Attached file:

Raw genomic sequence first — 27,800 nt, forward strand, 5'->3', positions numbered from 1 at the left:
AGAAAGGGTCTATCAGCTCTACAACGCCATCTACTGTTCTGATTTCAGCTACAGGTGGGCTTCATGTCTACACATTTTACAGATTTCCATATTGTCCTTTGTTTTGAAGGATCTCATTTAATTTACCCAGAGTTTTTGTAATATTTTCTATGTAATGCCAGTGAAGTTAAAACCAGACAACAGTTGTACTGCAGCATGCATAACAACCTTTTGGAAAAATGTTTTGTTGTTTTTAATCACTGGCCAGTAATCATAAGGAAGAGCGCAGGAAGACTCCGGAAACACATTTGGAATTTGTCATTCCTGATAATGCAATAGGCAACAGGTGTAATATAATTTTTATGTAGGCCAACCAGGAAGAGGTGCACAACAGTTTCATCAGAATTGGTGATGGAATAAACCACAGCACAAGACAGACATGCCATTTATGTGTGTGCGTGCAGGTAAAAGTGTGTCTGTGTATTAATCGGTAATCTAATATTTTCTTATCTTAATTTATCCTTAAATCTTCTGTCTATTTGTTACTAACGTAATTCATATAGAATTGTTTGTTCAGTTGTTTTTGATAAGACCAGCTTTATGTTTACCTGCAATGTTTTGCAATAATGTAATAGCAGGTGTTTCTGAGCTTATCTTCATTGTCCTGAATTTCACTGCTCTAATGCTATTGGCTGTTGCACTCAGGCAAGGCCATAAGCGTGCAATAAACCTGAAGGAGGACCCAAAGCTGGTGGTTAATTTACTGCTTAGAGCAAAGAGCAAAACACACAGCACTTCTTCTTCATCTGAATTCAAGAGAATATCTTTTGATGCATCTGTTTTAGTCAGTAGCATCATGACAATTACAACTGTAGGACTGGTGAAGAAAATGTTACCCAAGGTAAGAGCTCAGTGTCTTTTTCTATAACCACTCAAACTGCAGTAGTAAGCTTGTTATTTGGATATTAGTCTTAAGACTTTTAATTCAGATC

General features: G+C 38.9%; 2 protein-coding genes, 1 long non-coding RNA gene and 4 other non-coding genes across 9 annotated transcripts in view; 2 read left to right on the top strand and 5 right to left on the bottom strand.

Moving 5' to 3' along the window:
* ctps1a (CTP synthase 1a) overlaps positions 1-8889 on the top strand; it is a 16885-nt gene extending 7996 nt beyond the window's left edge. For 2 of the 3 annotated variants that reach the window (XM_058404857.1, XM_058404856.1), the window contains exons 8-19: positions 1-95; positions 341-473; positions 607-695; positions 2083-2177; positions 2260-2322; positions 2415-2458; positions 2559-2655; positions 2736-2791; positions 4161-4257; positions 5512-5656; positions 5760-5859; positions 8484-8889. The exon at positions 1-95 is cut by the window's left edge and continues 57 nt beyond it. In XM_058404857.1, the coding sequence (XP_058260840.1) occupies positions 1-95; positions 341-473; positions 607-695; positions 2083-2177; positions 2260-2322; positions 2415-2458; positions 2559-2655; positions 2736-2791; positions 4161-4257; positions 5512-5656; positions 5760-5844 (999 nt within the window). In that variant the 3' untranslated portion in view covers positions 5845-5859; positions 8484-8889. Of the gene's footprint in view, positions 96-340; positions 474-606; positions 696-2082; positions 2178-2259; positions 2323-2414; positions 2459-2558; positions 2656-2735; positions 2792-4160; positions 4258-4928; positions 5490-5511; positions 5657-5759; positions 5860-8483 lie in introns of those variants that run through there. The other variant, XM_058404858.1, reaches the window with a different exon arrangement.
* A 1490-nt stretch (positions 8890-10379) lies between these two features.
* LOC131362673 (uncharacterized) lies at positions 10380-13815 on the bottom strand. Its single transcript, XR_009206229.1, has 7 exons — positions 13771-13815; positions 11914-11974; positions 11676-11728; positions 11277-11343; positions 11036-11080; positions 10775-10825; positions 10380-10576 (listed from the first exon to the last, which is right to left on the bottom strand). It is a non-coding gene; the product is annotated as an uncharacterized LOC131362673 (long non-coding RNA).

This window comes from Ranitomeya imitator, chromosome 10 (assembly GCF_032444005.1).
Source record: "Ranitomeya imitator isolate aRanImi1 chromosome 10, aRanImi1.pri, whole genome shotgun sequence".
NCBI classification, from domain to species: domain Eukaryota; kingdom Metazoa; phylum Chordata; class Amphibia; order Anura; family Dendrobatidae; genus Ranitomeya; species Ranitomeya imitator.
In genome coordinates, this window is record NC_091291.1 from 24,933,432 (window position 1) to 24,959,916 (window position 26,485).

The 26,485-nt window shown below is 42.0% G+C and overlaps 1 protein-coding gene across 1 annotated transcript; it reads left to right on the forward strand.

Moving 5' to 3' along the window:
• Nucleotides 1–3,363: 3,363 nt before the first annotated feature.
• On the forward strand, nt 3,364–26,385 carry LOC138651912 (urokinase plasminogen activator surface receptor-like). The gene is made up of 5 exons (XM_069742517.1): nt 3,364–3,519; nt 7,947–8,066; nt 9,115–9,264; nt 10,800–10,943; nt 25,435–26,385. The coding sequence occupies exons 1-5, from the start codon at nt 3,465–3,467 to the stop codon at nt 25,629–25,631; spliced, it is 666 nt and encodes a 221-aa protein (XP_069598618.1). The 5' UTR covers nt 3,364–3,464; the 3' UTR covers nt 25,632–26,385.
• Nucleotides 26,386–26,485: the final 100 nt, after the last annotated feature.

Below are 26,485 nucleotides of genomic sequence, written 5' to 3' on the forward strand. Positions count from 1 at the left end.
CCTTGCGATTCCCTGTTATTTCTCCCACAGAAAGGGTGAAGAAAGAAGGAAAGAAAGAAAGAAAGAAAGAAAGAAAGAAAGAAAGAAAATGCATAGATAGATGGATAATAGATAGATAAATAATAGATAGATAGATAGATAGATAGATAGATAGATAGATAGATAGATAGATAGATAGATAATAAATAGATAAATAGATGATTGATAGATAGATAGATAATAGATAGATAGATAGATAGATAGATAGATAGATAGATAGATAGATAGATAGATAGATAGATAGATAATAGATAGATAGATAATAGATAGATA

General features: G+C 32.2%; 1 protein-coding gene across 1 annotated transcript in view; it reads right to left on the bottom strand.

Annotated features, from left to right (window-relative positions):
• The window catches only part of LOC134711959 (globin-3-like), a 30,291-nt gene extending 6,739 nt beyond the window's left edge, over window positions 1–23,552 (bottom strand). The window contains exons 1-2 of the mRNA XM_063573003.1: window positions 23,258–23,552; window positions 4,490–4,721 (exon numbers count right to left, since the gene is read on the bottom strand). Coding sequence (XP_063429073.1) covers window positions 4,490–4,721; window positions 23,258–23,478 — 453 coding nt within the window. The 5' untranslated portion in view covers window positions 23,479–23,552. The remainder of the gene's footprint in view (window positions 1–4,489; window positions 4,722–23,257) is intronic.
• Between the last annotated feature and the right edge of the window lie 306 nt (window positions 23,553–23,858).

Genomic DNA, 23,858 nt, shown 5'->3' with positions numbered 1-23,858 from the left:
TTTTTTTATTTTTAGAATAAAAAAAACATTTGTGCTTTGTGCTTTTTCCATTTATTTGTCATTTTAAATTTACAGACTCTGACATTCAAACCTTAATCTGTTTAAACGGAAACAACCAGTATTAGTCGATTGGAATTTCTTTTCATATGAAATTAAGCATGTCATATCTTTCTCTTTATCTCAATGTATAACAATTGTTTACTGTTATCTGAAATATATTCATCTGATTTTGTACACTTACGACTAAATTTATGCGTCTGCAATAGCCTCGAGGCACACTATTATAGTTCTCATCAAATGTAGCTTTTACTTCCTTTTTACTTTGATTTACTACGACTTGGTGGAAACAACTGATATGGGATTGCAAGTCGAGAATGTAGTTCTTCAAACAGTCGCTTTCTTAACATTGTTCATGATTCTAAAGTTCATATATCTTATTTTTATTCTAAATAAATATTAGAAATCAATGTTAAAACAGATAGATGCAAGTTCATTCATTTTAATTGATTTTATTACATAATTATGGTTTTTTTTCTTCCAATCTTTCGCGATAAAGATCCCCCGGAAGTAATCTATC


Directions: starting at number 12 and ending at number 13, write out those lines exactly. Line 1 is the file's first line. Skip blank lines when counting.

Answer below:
The 26,485-nt window shown below is 42.0% G+C and overlaps 1 protein-coding gene across 1 annotated transcript; it reads left to right on the forward strand.

Moving 5' to 3' along the window: